I wanted to do a project using the Public Lab spectrometer, and detect contamination in baby formula. Baby formula has previously been contaminated with melamine, which increases the nitrogen content of the milk. To mimic this, I added nitrogen fertilizer to the formula. I took a couple spectras, shown below.-><--><--><--><--><-
This is the spectra of a regular baby formula
This is the spectra of baby formula mixed with a large amount of nitrogen fertilizer.
I had a couple questions about the viability of the project.
I tried my best to keep the conditions the same, like the distance from the light source, thickness of the formula. I'm not sure if the change in spectra is just due to inconsistencies in my work, or if the spectrums are truly different. Are these spectras accurately showing the contamination in the formulas?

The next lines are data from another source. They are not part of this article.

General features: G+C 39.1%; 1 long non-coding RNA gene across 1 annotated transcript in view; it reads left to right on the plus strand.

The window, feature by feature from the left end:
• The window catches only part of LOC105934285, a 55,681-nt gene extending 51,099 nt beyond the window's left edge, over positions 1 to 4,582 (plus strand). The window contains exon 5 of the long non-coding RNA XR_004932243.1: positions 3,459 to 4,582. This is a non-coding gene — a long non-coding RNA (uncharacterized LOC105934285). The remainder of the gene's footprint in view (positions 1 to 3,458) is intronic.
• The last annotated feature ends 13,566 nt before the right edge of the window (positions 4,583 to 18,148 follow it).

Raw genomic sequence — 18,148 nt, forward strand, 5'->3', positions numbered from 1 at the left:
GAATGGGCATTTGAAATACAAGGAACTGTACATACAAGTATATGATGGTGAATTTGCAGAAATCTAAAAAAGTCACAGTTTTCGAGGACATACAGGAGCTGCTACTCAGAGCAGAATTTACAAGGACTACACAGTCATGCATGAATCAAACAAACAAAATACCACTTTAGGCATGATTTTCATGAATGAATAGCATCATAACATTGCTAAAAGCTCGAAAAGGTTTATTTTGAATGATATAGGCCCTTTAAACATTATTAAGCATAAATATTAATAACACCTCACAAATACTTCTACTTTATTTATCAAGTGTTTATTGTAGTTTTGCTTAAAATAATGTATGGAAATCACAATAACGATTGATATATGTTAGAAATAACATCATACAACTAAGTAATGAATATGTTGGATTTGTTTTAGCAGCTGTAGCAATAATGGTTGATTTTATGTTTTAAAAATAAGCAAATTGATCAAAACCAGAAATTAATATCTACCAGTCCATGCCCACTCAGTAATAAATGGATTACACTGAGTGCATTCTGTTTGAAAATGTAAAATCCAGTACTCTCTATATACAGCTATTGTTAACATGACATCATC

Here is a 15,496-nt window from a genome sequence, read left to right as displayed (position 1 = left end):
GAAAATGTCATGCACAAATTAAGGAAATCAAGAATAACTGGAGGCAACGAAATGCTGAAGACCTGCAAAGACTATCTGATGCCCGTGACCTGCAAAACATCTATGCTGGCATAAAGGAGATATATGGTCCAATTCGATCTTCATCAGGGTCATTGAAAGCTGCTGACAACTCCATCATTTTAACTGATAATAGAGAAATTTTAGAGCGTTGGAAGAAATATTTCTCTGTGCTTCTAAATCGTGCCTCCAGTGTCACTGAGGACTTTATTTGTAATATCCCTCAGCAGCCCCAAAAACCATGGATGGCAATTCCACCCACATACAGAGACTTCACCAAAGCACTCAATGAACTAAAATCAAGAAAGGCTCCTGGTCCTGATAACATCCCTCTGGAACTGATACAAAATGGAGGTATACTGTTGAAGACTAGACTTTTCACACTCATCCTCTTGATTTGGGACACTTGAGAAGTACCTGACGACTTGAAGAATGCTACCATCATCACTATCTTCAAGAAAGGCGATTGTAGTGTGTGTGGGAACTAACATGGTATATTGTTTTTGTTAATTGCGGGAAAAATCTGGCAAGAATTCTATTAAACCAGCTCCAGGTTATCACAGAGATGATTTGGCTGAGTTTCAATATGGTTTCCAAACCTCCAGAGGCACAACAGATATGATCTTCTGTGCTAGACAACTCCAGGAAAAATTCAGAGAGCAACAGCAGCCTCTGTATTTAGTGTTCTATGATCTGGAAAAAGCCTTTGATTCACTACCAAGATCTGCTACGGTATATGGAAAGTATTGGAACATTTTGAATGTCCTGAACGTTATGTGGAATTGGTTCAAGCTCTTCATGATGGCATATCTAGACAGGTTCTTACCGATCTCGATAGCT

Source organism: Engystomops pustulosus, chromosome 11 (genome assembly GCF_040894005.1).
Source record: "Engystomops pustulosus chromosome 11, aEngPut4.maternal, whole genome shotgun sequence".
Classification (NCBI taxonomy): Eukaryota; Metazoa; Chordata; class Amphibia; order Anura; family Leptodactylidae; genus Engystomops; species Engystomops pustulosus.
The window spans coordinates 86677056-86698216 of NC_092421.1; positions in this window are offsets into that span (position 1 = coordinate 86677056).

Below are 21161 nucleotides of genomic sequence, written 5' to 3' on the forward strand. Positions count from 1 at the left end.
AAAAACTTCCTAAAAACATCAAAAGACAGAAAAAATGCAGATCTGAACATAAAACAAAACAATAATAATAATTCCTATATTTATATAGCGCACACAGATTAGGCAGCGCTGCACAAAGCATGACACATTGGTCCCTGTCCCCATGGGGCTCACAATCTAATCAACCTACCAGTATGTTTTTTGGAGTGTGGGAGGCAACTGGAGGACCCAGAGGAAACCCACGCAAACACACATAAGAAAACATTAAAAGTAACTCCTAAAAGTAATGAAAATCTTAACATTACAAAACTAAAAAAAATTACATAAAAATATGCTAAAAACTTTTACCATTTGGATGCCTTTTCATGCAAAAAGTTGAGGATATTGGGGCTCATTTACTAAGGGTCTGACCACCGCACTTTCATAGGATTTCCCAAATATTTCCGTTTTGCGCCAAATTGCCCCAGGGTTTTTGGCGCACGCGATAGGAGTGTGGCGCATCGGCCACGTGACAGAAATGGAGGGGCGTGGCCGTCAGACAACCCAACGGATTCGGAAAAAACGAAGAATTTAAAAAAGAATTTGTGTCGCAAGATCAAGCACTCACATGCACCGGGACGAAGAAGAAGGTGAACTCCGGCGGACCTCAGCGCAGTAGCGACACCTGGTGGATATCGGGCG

I was also curious and wanted to try to detect nitrogen contamination in regular water. I've attached the spectras below.
This is a spectra of plain water
This is a spectra of water with a lot of nitrogen fertilizer added.
I was really surprised to see such a big difference in the spectras! I was a little confused, as I thought it was hard to detect water contamination through a simple spectrometer. I added a lot of fertilizer, so maybe that was the problem? I am wondering if these results make sense, or are just flukes. Do you think it would still work if I added a more realistic amount of fertilizer?